The issues raised this week are really interesting to me and I think they encapsulate a lot of our discussions this semester. I went to the history alum panel last week and one of them was a Park Ranger. She talked about having essentially two minutes to make an intervention and teach a visitor about American history. She said that her goal as a result was to just spark interest in a facet of American history not commonly taught in American public schools.
I was reminded of this comment while doing the readings for this week’s class in that most of the history I encounter on the internet has all the qualities of a clickbait article–something catchy and sensational with little substance that will attract interest. I started thinking about it and realized that in many ways, this approach isn’t that different from most other approaches to history that we’ve studied and discussed this semester. History and the stories that we tell do not exist in a vacuum and as a result, they have to be marketed and made accessible for our audiences.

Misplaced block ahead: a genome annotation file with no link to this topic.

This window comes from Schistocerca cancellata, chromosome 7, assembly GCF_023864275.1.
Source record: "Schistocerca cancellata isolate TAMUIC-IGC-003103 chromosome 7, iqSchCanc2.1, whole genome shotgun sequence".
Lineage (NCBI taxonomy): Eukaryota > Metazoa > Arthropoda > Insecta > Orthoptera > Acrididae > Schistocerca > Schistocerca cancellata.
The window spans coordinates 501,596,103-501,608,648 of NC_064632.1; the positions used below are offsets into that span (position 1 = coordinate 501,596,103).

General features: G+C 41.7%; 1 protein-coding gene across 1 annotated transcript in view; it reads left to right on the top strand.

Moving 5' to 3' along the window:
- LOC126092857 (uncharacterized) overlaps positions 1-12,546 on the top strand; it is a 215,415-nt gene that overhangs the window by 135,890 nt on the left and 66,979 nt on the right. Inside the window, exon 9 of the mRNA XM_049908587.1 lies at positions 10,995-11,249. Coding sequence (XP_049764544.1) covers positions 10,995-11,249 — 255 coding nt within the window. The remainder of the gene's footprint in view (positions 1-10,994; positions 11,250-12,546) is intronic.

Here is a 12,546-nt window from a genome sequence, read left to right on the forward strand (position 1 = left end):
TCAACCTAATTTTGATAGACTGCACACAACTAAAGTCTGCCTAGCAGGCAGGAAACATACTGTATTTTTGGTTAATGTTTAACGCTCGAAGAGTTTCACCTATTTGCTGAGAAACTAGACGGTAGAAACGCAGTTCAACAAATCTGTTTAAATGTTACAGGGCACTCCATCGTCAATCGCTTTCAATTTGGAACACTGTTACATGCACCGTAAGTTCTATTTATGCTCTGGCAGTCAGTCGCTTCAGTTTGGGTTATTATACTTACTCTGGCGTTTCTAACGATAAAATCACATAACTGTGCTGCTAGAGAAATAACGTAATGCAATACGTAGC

What the BMC alum-now Park Ranger is doing every day with history, what Rebecca Onion does, and what happens with grant-writing all have the same basis in making history pertinent and interesting to the public (whoever that is). The difference is that they don’t stop after hooking their audience and do offer substantive, historical work. While I agree that the internet does have a habit of decontextualizing and taking things out of context, that isn’t really that different from how non-historians treat interesting historical facts, pictures, or artifacts. As a result, blaming the internet for this decontextualization isn’t necessarily very helpful. It is instead a symptom of a wider, more pervasive problem with how history is viewed. I think that its great that there are people like Rebecca Onion and public archives online like collegewomen.org that can be more legitimate resources that can intervene and help introduce people to cool history and to the historian’s craft.